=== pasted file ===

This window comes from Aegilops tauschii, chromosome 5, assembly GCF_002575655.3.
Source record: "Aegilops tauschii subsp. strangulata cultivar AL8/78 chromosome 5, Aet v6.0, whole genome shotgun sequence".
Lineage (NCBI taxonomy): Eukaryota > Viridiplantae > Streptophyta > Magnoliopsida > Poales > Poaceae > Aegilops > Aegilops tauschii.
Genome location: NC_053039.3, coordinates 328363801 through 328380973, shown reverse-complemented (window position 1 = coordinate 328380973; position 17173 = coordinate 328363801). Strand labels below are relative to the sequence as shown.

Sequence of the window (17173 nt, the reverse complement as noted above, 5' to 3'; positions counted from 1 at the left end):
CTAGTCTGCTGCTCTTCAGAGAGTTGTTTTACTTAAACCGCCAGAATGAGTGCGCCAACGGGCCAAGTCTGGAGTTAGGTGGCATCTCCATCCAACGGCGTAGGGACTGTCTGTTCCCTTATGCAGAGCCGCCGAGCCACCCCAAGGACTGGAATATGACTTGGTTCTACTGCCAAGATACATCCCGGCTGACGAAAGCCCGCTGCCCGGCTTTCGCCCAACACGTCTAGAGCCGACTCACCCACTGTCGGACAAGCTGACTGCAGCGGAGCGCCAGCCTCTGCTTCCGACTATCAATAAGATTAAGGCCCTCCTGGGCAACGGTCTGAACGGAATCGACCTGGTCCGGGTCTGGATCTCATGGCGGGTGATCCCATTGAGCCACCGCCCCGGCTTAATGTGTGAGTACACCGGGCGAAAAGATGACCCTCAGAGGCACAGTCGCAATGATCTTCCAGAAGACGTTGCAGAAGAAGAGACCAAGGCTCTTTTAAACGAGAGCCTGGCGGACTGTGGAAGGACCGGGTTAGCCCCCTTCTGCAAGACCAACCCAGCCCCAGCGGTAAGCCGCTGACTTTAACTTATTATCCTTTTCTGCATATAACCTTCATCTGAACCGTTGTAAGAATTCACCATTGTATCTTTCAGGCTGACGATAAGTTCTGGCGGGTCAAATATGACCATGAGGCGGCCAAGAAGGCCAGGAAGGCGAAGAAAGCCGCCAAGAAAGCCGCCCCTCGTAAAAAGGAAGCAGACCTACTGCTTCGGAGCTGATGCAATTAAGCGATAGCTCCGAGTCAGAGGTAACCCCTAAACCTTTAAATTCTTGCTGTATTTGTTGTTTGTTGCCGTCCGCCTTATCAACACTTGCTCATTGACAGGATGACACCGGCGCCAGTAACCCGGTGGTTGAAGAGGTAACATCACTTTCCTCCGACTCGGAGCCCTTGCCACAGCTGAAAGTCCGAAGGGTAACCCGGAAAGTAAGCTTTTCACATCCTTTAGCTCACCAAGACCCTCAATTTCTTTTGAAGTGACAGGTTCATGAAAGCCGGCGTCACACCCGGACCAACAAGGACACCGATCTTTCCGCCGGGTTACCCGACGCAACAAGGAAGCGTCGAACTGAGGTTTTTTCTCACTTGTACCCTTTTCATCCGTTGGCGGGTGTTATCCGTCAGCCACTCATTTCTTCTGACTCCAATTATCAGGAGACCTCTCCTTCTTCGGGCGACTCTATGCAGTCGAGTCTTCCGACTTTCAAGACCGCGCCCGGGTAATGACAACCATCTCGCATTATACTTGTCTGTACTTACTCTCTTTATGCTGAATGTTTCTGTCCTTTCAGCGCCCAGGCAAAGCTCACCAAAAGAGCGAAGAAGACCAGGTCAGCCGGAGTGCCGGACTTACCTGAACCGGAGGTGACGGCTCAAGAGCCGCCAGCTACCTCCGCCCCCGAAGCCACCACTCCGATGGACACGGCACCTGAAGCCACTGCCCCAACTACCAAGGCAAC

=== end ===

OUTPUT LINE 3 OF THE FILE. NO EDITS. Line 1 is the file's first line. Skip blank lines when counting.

Lineage (NCBI taxonomy): Eukaryota > Viridiplantae > Streptophyta > Magnoliopsida > Poales > Poaceae > Aegilops > Aegilops tauschii.